Old people: you either love ’em, hate ’em or are one. There have been other blog posts about old people that painted them in a less than savory manner. Yes, old people may have a distinct smell to them but it’s not their fault. (Honestly, I don’t know why we smell this way. I don’t even own moth balls, but I smell like I slept in a drawer full of them.) Old people may move too slowly when you are stuck behind one on a busy sidewalk on your way to work. You may resent feeling obligated to giving up your seat to one on the subway when you see a 103 year old lady who is hunched over and grasping at anything to stay upright. (Hint: sunglasses and an iPod gives the illusion that you just didn’t notice her.) Old people are the fabric of our lives and don’t let that pushy bitch Cotton tell you anything else.
The restaurant opened at 5:00 yesterday and at 5:10, two senior citizens came in for the early-bird special even though we don’t have an early-bird special. They looked like they had been married for about 150 years, give or take a decade. I imagine that their honeymoon was bathed in candle light since Thomas Edison was still a baby then and had not yet invented the light bulb. I told them they could sit anywhere they wanted seeing that we had just opened and every table was available. They chose a table on the patio that was as far away from the entrance as possible so they started walking to it as I grabbed a couple of menus and began following them. Thirty minutes later they got to table 28. The man walked way ahead of his wife who was moving slower than a drunk snail on quaaludes with jet lag after just waking up from a ten hour nap. “How rude,” I thought. “He can’t even wait for his wife?” But after he got to the table he came back to help her and I realized he was just inspecting the floor to make sure there was nothing that was going to trip her and send her out for an emergency hip replacement. There is one step down to get to the patio and he took her elbow and gently escorted her down it and then he pulled her seat out for her and helped her sit down. “I am seeing some real gentlemanly behavior all up in here,” thought I.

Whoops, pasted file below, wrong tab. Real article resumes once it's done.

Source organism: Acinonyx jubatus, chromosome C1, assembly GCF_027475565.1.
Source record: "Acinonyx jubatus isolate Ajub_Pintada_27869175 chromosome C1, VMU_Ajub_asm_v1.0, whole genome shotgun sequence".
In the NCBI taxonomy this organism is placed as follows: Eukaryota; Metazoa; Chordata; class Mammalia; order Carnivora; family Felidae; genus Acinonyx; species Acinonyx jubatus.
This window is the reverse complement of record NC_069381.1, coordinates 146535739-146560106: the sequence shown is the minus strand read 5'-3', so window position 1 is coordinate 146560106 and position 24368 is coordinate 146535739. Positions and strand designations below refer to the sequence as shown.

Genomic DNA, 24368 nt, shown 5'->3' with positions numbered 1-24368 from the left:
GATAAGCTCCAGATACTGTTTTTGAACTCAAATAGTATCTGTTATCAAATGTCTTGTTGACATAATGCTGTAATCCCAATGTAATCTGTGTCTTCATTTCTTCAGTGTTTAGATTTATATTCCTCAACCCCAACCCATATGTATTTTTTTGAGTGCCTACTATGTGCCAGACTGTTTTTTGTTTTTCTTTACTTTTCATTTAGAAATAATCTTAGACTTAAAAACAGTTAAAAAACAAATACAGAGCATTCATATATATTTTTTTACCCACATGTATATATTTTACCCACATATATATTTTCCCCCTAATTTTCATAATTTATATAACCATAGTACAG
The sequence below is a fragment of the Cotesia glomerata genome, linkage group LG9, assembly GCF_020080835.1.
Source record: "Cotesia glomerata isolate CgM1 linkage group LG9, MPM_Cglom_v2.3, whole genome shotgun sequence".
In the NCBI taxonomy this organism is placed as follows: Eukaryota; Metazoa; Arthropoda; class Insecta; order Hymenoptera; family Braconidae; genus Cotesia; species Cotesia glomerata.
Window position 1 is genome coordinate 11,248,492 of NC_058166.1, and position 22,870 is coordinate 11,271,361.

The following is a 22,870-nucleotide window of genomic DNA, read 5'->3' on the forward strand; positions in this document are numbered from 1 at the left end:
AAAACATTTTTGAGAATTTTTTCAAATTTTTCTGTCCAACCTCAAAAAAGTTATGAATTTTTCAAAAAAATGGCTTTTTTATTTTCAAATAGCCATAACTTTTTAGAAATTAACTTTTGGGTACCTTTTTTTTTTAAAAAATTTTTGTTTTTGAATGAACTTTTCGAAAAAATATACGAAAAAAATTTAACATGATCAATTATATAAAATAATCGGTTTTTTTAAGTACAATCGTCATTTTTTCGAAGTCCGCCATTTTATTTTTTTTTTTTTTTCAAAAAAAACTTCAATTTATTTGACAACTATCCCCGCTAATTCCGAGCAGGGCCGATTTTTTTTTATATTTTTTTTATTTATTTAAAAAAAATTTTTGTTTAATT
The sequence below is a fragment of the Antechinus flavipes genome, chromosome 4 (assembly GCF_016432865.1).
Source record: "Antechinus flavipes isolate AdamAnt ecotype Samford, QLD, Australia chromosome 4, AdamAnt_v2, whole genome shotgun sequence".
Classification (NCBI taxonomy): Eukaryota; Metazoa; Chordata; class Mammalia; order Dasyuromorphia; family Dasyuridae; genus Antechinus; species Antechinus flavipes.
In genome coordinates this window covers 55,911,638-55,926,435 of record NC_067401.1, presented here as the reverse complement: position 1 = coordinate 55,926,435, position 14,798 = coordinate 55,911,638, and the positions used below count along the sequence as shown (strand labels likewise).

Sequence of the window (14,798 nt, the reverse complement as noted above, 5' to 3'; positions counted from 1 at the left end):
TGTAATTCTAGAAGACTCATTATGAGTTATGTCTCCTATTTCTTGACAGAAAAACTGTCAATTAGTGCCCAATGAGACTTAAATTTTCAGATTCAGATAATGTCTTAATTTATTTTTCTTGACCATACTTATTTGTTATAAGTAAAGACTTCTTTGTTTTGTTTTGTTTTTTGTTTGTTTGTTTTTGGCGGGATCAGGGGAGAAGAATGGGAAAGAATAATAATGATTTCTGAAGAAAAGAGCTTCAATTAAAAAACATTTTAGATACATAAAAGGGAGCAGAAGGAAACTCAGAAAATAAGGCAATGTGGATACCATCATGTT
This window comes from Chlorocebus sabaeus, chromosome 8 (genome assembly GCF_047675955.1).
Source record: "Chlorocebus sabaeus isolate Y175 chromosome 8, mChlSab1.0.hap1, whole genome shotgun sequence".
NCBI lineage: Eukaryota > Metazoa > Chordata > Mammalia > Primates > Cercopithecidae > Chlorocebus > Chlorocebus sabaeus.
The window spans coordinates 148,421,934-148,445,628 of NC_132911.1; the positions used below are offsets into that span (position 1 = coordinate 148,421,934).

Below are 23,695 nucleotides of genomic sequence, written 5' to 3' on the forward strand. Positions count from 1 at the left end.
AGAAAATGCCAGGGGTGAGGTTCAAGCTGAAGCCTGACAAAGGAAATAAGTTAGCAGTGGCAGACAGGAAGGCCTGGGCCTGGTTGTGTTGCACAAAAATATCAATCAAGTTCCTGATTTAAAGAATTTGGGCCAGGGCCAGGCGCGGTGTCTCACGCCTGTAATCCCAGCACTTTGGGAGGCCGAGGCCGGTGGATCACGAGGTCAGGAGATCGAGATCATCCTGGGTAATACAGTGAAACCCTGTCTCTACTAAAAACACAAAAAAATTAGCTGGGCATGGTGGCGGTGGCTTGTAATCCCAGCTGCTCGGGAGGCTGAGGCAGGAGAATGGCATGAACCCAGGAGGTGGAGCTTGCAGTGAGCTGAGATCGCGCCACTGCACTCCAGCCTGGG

When it was time to take the order, he did all the talking because he was the man and that’s how things worked. They had their calamari and one glass of wine that they shared and then they enjoyed their two entrees. When it came time to offer dessert, I spoke to the husband because I could see that he was the one who wore the pants and that’s the way she liked it. After the specials were told, she told him and then he told me that she didn’t want any. He ordered a piece of chocolate cake. “Alright, one piece of chocolate cake coming right up but I’m going to bring you two forks because I know you’re gonna want some,” I said as I pointed to the woman. She laughed and shook her head. The dessert made it to the table and by the time I got over to check on them, the woman was eating a bite of the cake. Two minutes later when I went to clear the plate, it had moved directly in front of the woman who was scraping every last little crumb of chocolately goodness onto her fork. I crossed my arms and looked at her. “Uh huh, so look who the plate ends up in front of; the person who didn’t want any dessert. It was good, wasn’t it?” Her eyes lit up and she smiled the sweetest smile. She pushed the empty plate towards the center of the table and said, “I couldn’t resist. Thank you for bringing the extra fork.” I removed the plate and said. “It was my pleasure.” And you know what? It really was my pleasure. I think they had a wonderful dining experience and I made them laugh. Those two seniors were my first table of the day, but by far the friendliest one of the week.
He helped his wife up from the table and they shuffled their way out of the restaurant, arms interlocked with one another. They left me a 15% tip which was perfectly wonderful with me. The love they showed for each other put me in such a good mood that the percentage didn’t really matter. Sometimes even I, the Bitchy Waiter, can forgo the tip if I get something else out of serving someone. From them, I got that love lasts and relationships can work. They gave me hope that when I am an old lady (in about five years) I will still be going out to dinner with my husband and having a good time. I can’t, however, imagine sharing one glass of wine. That’ll never happen. Maybe share a bottle of wine, but one glass? That’s crazy talk. These old people were sweet, but maybe a little bit senile to think that was okay to do.